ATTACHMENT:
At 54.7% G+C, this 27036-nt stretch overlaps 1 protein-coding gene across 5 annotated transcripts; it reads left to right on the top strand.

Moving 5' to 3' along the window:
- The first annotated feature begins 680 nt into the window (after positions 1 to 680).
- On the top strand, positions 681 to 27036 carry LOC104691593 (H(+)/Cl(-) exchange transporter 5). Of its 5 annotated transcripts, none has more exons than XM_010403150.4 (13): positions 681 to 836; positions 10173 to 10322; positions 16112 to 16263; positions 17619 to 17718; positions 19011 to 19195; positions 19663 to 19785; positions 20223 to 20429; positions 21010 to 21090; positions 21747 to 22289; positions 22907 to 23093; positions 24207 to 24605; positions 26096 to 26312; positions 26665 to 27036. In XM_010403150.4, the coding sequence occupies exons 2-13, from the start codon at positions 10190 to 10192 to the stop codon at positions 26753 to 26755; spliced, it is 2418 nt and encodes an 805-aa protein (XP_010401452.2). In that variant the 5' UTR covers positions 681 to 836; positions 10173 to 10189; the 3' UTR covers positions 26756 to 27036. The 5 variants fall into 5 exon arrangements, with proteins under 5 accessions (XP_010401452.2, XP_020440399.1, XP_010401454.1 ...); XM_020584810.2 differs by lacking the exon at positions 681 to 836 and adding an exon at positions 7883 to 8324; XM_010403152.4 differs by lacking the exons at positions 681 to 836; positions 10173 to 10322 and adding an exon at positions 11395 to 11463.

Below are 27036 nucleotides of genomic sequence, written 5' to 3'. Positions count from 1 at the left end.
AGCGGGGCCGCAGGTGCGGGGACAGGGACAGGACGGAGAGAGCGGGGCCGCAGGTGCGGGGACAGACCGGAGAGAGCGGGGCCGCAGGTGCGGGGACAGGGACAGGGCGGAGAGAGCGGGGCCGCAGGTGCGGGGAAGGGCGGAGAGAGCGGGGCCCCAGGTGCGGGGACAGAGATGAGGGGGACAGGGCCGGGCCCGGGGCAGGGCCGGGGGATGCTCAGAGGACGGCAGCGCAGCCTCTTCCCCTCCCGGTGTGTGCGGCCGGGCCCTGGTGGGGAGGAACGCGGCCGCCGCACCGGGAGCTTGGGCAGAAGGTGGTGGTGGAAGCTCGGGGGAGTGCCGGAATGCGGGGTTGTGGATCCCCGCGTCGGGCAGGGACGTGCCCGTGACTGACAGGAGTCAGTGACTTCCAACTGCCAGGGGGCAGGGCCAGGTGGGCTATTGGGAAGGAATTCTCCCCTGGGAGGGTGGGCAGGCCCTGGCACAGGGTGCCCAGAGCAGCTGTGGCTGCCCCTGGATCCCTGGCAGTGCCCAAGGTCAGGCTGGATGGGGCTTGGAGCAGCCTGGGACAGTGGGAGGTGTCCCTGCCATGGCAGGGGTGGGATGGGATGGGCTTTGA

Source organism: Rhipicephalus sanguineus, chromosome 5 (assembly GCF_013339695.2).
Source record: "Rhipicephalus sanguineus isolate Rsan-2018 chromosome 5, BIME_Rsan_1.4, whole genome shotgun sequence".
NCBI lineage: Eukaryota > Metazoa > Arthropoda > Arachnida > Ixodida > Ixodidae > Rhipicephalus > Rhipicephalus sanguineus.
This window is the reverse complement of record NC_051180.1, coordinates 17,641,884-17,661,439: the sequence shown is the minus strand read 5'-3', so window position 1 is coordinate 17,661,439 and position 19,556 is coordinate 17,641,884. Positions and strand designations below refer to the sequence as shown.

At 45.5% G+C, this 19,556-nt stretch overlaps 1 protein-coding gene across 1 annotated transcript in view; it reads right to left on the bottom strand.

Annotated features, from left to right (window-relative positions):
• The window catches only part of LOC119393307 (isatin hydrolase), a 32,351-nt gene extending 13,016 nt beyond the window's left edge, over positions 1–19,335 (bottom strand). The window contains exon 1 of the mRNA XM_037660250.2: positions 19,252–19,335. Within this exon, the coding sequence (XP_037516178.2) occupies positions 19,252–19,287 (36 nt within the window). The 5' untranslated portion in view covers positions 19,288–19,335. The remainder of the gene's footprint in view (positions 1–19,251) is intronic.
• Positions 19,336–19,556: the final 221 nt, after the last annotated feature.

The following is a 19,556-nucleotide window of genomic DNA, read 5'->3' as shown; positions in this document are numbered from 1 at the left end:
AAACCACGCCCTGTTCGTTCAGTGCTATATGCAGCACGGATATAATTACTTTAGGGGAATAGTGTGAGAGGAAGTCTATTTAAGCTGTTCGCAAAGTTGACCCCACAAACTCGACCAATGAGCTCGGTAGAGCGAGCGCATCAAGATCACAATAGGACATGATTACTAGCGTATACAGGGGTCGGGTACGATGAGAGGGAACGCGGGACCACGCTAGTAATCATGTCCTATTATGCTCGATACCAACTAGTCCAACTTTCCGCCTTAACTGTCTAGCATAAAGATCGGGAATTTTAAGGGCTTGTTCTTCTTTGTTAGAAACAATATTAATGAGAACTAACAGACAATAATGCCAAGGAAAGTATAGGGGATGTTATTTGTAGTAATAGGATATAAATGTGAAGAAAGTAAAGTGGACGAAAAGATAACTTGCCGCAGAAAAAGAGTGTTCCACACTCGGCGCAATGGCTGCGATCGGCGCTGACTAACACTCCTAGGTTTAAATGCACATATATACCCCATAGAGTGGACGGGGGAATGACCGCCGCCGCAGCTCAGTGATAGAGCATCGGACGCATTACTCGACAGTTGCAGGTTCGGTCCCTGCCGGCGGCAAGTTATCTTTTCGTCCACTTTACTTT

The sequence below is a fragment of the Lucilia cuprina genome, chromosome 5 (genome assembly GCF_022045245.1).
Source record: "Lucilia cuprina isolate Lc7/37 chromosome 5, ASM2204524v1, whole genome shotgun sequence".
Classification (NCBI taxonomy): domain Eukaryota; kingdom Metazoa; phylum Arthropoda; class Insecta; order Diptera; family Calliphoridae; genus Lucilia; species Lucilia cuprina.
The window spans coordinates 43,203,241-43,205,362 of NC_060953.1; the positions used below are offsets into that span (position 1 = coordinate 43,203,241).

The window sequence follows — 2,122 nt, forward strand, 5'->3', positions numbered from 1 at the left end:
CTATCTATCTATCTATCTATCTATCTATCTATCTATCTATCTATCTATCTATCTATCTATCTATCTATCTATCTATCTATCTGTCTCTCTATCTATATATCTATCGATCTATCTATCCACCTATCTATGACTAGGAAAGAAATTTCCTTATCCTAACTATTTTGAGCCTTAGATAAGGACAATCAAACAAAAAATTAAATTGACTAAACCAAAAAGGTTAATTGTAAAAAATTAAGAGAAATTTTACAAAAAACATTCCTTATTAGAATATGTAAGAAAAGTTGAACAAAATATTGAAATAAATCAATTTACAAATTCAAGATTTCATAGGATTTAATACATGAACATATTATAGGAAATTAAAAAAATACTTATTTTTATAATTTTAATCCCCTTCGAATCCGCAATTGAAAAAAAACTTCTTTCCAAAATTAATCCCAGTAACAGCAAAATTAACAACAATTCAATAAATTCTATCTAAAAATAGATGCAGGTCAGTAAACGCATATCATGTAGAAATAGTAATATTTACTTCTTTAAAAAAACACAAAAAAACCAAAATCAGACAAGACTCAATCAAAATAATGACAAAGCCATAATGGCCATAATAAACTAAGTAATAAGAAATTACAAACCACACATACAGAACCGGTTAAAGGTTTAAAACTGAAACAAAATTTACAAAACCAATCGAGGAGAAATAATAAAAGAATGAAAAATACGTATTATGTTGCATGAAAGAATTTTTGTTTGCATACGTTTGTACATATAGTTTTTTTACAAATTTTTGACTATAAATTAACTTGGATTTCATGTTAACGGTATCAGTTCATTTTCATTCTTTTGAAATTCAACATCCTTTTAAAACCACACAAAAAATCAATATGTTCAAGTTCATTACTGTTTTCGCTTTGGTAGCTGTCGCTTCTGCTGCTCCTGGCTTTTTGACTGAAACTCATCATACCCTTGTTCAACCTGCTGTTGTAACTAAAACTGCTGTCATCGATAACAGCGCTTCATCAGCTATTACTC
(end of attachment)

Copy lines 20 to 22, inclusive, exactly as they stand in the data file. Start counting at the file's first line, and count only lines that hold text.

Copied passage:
The window spans coordinates 43,203,241-43,205,362 of NC_060953.1; the positions used below are offsets into that span (position 1 = coordinate 43,203,241).

The window sequence follows — 2,122 nt, forward strand, 5'->3', positions numbered from 1 at the left end:
CTATCTATCTATCTATCTATCTATCTATCTATCTATCTATCTATCTATCTATCTATCTATCTATCTATCTATCTATCTATCTGTCTCTCTATCTATATATCTATCGATCTATCTATCCACCTATCTATGACTAGGAAAGAAATTTCCTTATCCTAACTATTTTGAGCCTTAGATAAGGACAATCAAACAAAAAATTAAATTGACTAAACCAAAAAGGTTAATTGTAAAAAATTAAGAGAAATTTTACAAAAAACATTCCTTATTAGAATATGTAAGAAAAGTTGAACAAAATATTGAAATAAATCAATTTACAAATTCAAGATTTCATAGGATTTAATACATGAACATATTATAGGAAATTAAAAAAATACTTATTTTTATAATTTTAATCCCCTTCGAATCCGCAATTGAAAAAAAACTTCTTTCCAAAATTAATCCCAGTAACAGCAAAATTAACAACAATTCAATAAATTCTATCTAAAAATAGATGCAGGTCAGTAAACGCATATCATGTAGAAATAGTAATATTTACTTCTTTAAAAAAACACAAAAAAACCAAAATCAGACAAGACTCAATCAAAATAATGACAAAGCCATAATGGCCATAATAAACTAAGTAATAAGAAATTACAAACCACACATACAGAACCGGTTAAAGGTTTAAAACTGAAACAAAATTTACAAAACCAATCGAGGAGAAATAATAAAAGAATGAAAAATACGTATTATGTTGCATGAAAGAATTTTTGTTTGCATACGTTTGTACATATAGTTTTTTTACAAATTTTTGACTATAAATTAACTTGGATTTCATGTTAACGGTATCAGTTCATTTTCATTCTTTTGAAATTCAACATCCTTTTAAAACCACACAAAAAATCAATATGTTCAAGTTCATTACTGTTTTCGCTTTGGTAGCTGTCGCTTCTGCTGCTCCTGGCTTTTTGACTGAAACTCATCATACCCTTGTTCAACCTGCTGTTGTAACTAAAACTGCTGTCATCGATAACAGCGCTTCATCAGCTATTACTC